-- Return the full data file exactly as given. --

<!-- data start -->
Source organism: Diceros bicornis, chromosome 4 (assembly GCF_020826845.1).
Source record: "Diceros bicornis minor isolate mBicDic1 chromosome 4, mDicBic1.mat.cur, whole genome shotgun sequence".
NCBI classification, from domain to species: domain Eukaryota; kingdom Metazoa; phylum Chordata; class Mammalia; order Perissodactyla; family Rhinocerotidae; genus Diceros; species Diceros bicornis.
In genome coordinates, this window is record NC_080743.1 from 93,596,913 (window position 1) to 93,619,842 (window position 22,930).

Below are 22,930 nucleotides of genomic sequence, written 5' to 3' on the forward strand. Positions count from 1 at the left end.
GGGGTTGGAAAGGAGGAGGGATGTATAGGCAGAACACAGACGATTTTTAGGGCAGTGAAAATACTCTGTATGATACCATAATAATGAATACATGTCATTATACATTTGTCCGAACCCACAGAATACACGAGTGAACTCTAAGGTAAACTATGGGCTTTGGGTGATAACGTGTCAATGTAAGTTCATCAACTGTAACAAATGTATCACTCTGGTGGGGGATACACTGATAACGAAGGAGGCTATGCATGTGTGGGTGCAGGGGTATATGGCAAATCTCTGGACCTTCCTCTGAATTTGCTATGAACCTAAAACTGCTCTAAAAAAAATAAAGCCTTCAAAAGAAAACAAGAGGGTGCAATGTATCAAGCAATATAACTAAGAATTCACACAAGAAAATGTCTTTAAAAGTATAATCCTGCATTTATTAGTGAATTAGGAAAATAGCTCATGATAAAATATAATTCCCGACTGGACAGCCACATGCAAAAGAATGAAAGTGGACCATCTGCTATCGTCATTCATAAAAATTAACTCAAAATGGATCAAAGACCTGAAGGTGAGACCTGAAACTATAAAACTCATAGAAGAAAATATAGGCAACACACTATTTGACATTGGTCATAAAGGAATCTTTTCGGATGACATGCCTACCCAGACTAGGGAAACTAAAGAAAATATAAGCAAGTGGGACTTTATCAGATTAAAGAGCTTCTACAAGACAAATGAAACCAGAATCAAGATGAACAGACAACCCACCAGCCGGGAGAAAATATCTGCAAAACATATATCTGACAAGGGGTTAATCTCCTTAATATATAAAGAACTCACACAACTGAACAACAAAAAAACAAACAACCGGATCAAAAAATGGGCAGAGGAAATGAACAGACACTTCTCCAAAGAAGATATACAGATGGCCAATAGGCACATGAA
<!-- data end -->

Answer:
Source organism: Diceros bicornis, chromosome 4 (assembly GCF_020826845.1).
Source record: "Diceros bicornis minor isolate mBicDic1 chromosome 4, mDicBic1.mat.cur, whole genome shotgun sequence".
NCBI classification, from domain to species: domain Eukaryota; kingdom Metazoa; phylum Chordata; class Mammalia; order Perissodactyla; family Rhinocerotidae; genus Diceros; species Diceros bicornis.
In genome coordinates, this window is record NC_080743.1 from 93,596,913 (window position 1) to 93,619,842 (window position 22,930).

Below are 22,930 nucleotides of genomic sequence, written 5' to 3' on the forward strand. Positions count from 1 at the left end.
GGGGTTGGAAAGGAGGAGGGATGTATAGGCAGAACACAGACGATTTTTAGGGCAGTGAAAATACTCTGTATGATACCATAATAATGAATACATGTCATTATACATTTGTCCGAACCCACAGAATACACGAGTGAACTCTAAGGTAAACTATGGGCTTTGGGTGATAACGTGTCAATGTAAGTTCATCAACTGTAACAAATGTATCACTCTGGTGGGGGATACACTGATAACGAAGGAGGCTATGCATGTGTGGGTGCAGGGGTATATGGCAAATCTCTGGACCTTCCTCTGAATTTGCTATGAACCTAAAACTGCTCTAAAAAAAATAAAGCCTTCAAAAGAAAACAAGAGGGTGCAATGTATCAAGCAATATAACTAAGAATTCACACAAGAAAATGTCTTTAAAAGTATAATCCTGCATTTATTAGTGAATTAGGAAAATAGCTCATGATAAAATATAATTCCCGACTGGACAGCCACATGCAAAAGAATGAAAGTGGACCATCTGCTATCGTCATTCATAAAAATTAACTCAAAATGGATCAAAGACCTGAAGGTGAGACCTGAAACTATAAAACTCATAGAAGAAAATATAGGCAACACACTATTTGACATTGGTCATAAAGGAATCTTTTCGGATGACATGCCTACCCAGACTAGGGAAACTAAAGAAAATATAAGCAAGTGGGACTTTATCAGATTAAAGAGCTTCTACAAGACAAATGAAACCAGAATCAAGATGAACAGACAACCCACCAGCCGGGAGAAAATATCTGCAAAACATATATCTGACAAGGGGTTAATCTCCTTAATATATAAAGAACTCACACAACTGAACAACAAAAAAACAAACAACCGGATCAAAAAATGGGCAGAGGAAATGAACAGACACTTCTCCAAAGAAGATATACAGATGGCCAATAGGCACATGAA